Abdominal obesity plays an important role in the development of insulin resistance, diabetes mellitus and atherosclerosis. The exact pathophysiological mechanisms are unclear but adipocyte dysfunction is thought to be crucial. Infections are associated with the development of atherosclerosis as well as diabetes. In this study we investigated whether adipocytes can be infected and whether this results in production of inflammatory cytokines relevant for the development of atherosclerosis and diabetes.Methods:
Pre-adipocytes were cultured and differentiated into mature adipocytes in vitro. Adipocytes and pre-adipocytes were incubated with infective and heat-inactivated Chlamydia pneumoniae, cytomegalovirus (CMV), adenovirus (Ad) subtypes 2 and 36, influenza A and respiratory syncitial virus (RSV). After 48 h, adiponectin, interleukin-6 (IL-6), tumor necrosis factor-α (TNF-α) and plasminogen activator inhibitor-1 (PAI-1) were measured in supernatants.Results:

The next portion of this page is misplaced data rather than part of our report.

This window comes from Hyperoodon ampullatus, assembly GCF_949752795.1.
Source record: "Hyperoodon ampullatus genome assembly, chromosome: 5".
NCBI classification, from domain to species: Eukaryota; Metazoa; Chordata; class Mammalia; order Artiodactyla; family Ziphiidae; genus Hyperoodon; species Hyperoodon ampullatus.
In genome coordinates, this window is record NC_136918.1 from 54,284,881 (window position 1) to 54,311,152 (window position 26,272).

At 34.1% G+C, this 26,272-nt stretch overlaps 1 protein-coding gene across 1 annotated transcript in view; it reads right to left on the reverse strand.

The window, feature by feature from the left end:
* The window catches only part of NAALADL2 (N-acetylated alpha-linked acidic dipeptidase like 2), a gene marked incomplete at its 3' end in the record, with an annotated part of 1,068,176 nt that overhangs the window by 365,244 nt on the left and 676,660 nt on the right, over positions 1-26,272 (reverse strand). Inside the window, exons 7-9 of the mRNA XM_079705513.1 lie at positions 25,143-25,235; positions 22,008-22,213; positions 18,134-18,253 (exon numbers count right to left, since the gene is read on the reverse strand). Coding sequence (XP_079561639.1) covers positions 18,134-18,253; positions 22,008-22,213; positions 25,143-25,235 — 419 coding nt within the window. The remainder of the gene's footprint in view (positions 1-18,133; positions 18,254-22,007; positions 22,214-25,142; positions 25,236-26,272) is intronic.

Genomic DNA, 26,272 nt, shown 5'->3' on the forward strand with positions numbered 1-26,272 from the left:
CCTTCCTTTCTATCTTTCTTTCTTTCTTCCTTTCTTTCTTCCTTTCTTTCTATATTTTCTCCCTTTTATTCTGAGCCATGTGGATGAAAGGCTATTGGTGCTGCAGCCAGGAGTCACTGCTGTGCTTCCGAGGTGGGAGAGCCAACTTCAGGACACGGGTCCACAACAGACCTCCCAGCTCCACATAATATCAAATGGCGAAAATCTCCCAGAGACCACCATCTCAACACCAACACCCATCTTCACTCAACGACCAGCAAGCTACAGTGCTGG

Infection of adipocytes with Ad-36, CMV and RSV resulted in increased IL-6 production from 192±22 pg ml−1 (uninfected) to 1030±86 pg ml−1, 838±59 pg ml−1 and 1241±191 pg ml−1, respectively (all P<0.01 vs control). In addition, Ad-36 infection slightly reduced PAI production in adipocytes (285±26.8 ng ml−1 vs uninfected: 477±71.2 ng ml−1; P = 0.05) and pre-adipocytes (709±43.3 ng ml−1 vs uninfected: 1071±71.8 ng ml−1; P<.01). In contrast, human Ad type 2 did not exert any effect on IL-6 or PAI production. None of the microorganisms induced significant changes in adiponectin and/or TNF-α production.Conclusions:
Adipocytes can be infected with several microorganisms in vitro. Infection of adipocytes with Ad-36, but not Ad-2 leads to increased production of IL-6 which might contribute to chronic low-grade inflammation, a process known to be involved in the development of cardiovascular diseases and type 2 diabetes.